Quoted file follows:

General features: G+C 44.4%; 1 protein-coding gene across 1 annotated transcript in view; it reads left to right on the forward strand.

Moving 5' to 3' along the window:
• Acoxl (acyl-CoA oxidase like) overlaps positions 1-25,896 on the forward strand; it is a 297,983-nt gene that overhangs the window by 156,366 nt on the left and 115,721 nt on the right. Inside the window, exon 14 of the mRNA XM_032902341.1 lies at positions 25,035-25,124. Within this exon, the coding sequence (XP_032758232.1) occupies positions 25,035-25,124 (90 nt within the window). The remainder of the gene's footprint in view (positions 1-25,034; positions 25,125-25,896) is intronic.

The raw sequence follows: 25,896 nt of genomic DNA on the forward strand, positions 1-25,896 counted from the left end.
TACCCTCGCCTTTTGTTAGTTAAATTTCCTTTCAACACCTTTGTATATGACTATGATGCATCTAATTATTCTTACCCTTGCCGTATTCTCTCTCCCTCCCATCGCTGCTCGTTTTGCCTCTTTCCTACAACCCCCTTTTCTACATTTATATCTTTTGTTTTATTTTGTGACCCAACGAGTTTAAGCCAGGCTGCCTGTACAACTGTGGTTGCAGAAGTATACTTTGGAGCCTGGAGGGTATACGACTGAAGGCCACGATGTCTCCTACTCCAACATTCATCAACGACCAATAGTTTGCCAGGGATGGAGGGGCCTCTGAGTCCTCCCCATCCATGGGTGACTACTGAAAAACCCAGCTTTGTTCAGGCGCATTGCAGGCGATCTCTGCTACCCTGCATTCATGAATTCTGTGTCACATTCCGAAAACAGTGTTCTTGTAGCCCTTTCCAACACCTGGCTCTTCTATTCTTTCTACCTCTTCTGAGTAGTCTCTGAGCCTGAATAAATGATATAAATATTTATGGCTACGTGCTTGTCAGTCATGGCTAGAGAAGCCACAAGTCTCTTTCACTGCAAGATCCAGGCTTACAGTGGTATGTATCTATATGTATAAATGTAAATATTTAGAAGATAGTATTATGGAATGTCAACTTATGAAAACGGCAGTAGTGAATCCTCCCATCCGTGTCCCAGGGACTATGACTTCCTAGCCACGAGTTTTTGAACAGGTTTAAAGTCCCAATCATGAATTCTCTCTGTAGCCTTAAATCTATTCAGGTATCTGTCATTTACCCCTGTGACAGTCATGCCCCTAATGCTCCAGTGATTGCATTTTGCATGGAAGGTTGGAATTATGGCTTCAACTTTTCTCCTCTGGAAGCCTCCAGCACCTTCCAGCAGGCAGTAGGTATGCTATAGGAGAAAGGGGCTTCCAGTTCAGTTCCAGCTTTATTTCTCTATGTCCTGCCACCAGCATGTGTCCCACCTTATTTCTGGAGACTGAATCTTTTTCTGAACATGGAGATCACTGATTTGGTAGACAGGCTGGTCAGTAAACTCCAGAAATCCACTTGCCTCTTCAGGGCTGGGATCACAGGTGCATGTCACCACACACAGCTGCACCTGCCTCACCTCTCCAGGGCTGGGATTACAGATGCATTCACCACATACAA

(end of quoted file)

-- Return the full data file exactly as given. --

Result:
General features: G+C 44.4%; 1 protein-coding gene across 1 annotated transcript in view; it reads left to right on the forward strand.

Moving 5' to 3' along the window:
• Acoxl (acyl-CoA oxidase like) overlaps positions 1-25,896 on the forward strand; it is a 297,983-nt gene that overhangs the window by 156,366 nt on the left and 115,721 nt on the right. Inside the window, exon 14 of the mRNA XM_032902341.1 lies at positions 25,035-25,124. Within this exon, the coding sequence (XP_032758232.1) occupies positions 25,035-25,124 (90 nt within the window). The remainder of the gene's footprint in view (positions 1-25,034; positions 25,125-25,896) is intronic.

The raw sequence follows: 25,896 nt of genomic DNA on the forward strand, positions 1-25,896 counted from the left end.
TACCCTCGCCTTTTGTTAGTTAAATTTCCTTTCAACACCTTTGTATATGACTATGATGCATCTAATTATTCTTACCCTTGCCGTATTCTCTCTCCCTCCCATCGCTGCTCGTTTTGCCTCTTTCCTACAACCCCCTTTTCTACATTTATATCTTTTGTTTTATTTTGTGACCCAACGAGTTTAAGCCAGGCTGCCTGTACAACTGTGGTTGCAGAAGTATACTTTGGAGCCTGGAGGGTATACGACTGAAGGCCACGATGTCTCCTACTCCAACATTCATCAACGACCAATAGTTTGCCAGGGATGGAGGGGCCTCTGAGTCCTCCCCATCCATGGGTGACTACTGAAAAACCCAGCTTTGTTCAGGCGCATTGCAGGCGATCTCTGCTACCCTGCATTCATGAATTCTGTGTCACATTCCGAAAACAGTGTTCTTGTAGCCCTTTCCAACACCTGGCTCTTCTATTCTTTCTACCTCTTCTGAGTAGTCTCTGAGCCTGAATAAATGATATAAATATTTATGGCTACGTGCTTGTCAGTCATGGCTAGAGAAGCCACAAGTCTCTTTCACTGCAAGATCCAGGCTTACAGTGGTATGTATCTATATGTATAAATGTAAATATTTAGAAGATAGTATTATGGAATGTCAACTTATGAAAACGGCAGTAGTGAATCCTCCCATCCGTGTCCCAGGGACTATGACTTCCTAGCCACGAGTTTTTGAACAGGTTTAAAGTCCCAATCATGAATTCTCTCTGTAGCCTTAAATCTATTCAGGTATCTGTCATTTACCCCTGTGACAGTCATGCCCCTAATGCTCCAGTGATTGCATTTTGCATGGAAGGTTGGAATTATGGCTTCAACTTTTCTCCTCTGGAAGCCTCCAGCACCTTCCAGCAGGCAGTAGGTATGCTATAGGAGAAAGGGGCTTCCAGTTCAGTTCCAGCTTTATTTCTCTATGTCCTGCCACCAGCATGTGTCCCACCTTATTTCTGGAGACTGAATCTTTTTCTGAACATGGAGATCACTGATTTGGTAGACAGGCTGGTCAGTAAACTCCAGAAATCCACTTGCCTCTTCAGGGCTGGGATCACAGGTGCATGTCACCACACACAGCTGCACCTGCCTCACCTCTCCAGGGCTGGGATTACAGATGCATTCACCACATACAA